Don’t seize rape complainants’ mobiles, say police bosses

The APCC’s Julia Mulligan

 The Association of Police and Crime Commissioners’ Julia Mulligan, who was herself raped as a teenager, has strongly criticised the new consent form. Photograph: Ian Hinchliffe/Rex/Shutterstock

Britain’s police commissioners are calling on the Crown Prosecution Service to withdraw a controversial new form issued to rape complainants telling them to hand over their mobile phones or risk seeing their case discontinued.

The Association of Police and Crime Commissioners (APCC), whose members include a commissioner who is a rape victim, told the Observer that use of the form would result in a loss of confidence in the police, the CPS and the criminal justice system.

It is highly unusual for the association, whose elected members hold the UK’s police forces to account, set their objectives and appoint chief constables, to make such a public criticism of the police and prosecutors. Its decision to speak out reflects the association’s deep unease about the new measure, which potentially applies to all criminal cases but has become of particular concern to support groups for rape victims.

“Rape and sex offence complainants are telling us that, unless they grant unfettered access to their mobile devices, they are told that their case will not be proceeded with,” said the APCC’s victims lead, Dame Vera Baird. “There are also a large number of examples where material unconnected to the facts of the case and sometimes on entirely different topics has been handed by the CPS to the defence and used at court to try to discredit the complainant. These examples are all from sexual assault and rape cases.”

Police officers stress that they already examined defendants’ phones as part of routine investigations, and the CPS insists that the new form has been introduced to help them seek informed consent proportionately and consistently. It took the action amid concerns, first raised in 2017, that vital evidence had been withheld from defence lawyers in scores of rape cases. The CPS said that police and prosecutors had been given clear guidance that they should seek access to personal data from rape complainants only when necessary and proportionate.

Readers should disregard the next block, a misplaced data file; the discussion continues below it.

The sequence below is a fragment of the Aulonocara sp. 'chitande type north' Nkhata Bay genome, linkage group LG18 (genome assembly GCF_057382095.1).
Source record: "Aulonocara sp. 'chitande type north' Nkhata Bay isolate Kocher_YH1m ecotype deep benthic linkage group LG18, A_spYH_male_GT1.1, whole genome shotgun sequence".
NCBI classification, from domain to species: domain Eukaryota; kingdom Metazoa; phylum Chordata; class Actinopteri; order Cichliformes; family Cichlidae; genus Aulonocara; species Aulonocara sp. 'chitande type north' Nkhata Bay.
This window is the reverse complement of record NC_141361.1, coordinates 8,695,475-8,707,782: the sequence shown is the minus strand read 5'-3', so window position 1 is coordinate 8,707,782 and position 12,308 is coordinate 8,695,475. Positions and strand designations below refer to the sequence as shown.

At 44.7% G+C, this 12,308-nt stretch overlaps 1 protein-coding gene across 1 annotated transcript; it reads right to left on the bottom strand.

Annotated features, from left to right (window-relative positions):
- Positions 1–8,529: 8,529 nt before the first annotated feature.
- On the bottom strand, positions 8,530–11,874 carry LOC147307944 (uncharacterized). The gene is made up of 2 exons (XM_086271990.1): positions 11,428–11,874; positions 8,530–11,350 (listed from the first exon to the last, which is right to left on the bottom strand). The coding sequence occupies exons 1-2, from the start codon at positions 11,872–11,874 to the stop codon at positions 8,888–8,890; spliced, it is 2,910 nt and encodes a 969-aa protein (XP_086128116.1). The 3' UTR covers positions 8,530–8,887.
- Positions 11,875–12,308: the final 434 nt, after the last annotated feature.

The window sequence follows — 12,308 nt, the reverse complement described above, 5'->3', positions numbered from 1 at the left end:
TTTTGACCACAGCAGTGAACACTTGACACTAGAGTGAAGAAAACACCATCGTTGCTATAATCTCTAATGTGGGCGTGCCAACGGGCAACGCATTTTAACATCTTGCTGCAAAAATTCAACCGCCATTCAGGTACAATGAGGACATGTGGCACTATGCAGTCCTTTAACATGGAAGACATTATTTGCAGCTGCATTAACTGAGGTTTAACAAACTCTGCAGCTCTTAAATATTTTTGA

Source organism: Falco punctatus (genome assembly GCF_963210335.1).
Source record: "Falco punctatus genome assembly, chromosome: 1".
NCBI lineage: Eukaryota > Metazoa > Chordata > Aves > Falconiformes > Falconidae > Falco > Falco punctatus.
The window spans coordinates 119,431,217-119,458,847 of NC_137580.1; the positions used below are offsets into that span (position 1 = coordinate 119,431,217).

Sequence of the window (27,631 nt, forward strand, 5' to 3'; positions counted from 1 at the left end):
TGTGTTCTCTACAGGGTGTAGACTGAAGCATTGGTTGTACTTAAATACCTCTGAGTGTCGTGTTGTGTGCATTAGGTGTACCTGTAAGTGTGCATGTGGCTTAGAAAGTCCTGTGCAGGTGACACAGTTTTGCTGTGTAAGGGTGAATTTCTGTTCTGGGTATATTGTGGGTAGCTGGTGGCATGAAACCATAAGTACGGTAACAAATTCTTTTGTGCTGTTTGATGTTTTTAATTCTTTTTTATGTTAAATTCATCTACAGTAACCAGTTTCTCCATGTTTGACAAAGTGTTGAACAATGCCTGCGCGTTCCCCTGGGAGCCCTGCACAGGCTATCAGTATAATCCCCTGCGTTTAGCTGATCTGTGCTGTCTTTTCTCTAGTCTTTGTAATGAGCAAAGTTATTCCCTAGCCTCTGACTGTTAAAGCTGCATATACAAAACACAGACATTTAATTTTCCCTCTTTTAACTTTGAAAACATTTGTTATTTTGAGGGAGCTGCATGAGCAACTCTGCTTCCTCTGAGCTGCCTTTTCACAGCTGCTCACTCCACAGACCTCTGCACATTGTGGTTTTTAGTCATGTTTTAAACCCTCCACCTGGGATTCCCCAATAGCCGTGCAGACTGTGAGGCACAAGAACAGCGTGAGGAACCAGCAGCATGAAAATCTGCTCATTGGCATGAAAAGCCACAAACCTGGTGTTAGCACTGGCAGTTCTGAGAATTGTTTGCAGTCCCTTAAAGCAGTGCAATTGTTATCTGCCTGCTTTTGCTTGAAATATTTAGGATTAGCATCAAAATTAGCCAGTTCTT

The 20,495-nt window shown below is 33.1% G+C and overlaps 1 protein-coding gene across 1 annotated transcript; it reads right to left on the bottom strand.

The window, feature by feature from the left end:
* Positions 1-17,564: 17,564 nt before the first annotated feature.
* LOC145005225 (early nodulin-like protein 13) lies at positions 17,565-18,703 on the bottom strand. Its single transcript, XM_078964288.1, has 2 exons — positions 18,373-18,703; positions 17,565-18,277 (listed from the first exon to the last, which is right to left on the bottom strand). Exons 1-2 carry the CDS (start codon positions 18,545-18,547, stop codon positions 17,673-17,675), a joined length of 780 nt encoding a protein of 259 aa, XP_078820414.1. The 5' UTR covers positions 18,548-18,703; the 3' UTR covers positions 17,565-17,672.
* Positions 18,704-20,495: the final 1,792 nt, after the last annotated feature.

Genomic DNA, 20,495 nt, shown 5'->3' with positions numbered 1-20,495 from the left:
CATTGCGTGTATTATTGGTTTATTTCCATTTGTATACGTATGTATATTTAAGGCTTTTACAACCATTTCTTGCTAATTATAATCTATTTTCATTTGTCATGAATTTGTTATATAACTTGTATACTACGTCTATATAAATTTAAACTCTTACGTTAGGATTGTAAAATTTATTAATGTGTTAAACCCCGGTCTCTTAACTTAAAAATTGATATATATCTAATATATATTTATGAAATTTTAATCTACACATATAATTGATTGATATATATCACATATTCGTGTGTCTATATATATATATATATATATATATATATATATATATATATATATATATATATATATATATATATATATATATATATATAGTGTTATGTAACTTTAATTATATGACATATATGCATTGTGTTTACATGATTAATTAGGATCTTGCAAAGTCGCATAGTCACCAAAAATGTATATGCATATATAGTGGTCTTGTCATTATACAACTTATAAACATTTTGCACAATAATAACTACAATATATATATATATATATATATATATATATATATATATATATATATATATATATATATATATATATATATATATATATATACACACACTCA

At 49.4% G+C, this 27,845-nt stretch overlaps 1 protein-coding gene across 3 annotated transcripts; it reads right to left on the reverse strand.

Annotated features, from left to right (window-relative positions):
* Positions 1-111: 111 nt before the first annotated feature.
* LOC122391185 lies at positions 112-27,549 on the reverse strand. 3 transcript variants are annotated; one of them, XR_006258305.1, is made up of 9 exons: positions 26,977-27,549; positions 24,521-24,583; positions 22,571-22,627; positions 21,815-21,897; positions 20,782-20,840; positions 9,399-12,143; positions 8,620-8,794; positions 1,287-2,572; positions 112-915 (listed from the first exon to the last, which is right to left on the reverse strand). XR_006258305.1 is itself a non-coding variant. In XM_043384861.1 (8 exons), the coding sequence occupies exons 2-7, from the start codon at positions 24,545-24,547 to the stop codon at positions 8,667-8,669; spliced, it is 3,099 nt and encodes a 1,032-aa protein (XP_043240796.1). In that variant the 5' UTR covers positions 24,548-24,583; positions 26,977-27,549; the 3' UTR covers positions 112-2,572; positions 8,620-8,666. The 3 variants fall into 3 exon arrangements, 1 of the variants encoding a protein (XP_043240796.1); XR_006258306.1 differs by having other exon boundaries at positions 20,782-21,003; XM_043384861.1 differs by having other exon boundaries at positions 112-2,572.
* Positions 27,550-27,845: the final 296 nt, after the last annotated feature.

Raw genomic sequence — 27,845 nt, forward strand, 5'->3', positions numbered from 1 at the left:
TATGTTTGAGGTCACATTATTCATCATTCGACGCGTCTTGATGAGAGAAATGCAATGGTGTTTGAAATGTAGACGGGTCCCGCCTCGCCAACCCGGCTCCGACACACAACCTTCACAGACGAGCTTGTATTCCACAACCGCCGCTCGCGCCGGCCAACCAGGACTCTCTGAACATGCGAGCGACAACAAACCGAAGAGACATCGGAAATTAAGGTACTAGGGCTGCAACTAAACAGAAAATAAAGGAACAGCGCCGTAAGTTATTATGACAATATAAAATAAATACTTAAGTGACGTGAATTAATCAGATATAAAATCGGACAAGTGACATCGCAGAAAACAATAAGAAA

But the APCC’s deputy victims lead, Julia Mulligan, who in January revealed that she was raped when she was 15, said: “As someone with lived experience, I can tell you that it is hard enough having to live through a sexual attack or rape without having to expose oneself to this ‘in return’ for an investigation. And to be told you have no chance of justice without doing so is truly awful.”

On Friday, in an attempt to staunch criticism, the police and the CPS invited victims’ groups to help them improve the form. It states that “mobile phones and other digital devices such as laptop computers, tablets and smart watches can provide important relevant information and help us investigate what happened. This may include the police looking at messages, photographs, emails and social media accounts stored on your device.”

It continues: “If you do not provide consent for the police to access data from your device you will be given the opportunity to explain why. If you refuse permission for the police to investigate, or for the prosecution to disclose material which would enable the defendant to have a fair trial, then it may not be possible for the investigation or prosecution to continue.”

Baird said: “While we recognise that police must pursue all reasonable lines of inquiry and disclose anything that may undermine the prosecution or assist the defence, this form has been called a digital strip search by campaigners.

CPS policy officials have admitted that demands for this kind of material have gone too far in the past.”

The CPS and National Police Chiefs’ Council said that they had been “very clear” that devices should be looked at only when relevant, and that private information not connected to the case should not be shared with the defence or shown in court.

“The dreadful stories from victims this week demonstrate exactly why we have been so keen to introduce a clearer, more consistent approach to gaining consent for accessing data,” they said. “We have invited key groups to work with us as we continue to develop guidance and look for solutions to the complex balancing act between privacy and a fair investigation.”

However, David Lloyd, the APCC’s criminal justice lead, said that the CPS needed to go further. “We have no doubt that this form, as it currently stands, should be withdrawn, or it is likely to result in a loss of confidence in the police, the CPS and the criminal justice system more broadly. Many companies have made clear that technology can help us with this issue – allowing prosecutors and police to have access only to relevant information on mobile devices.”

[“source=theguardian”]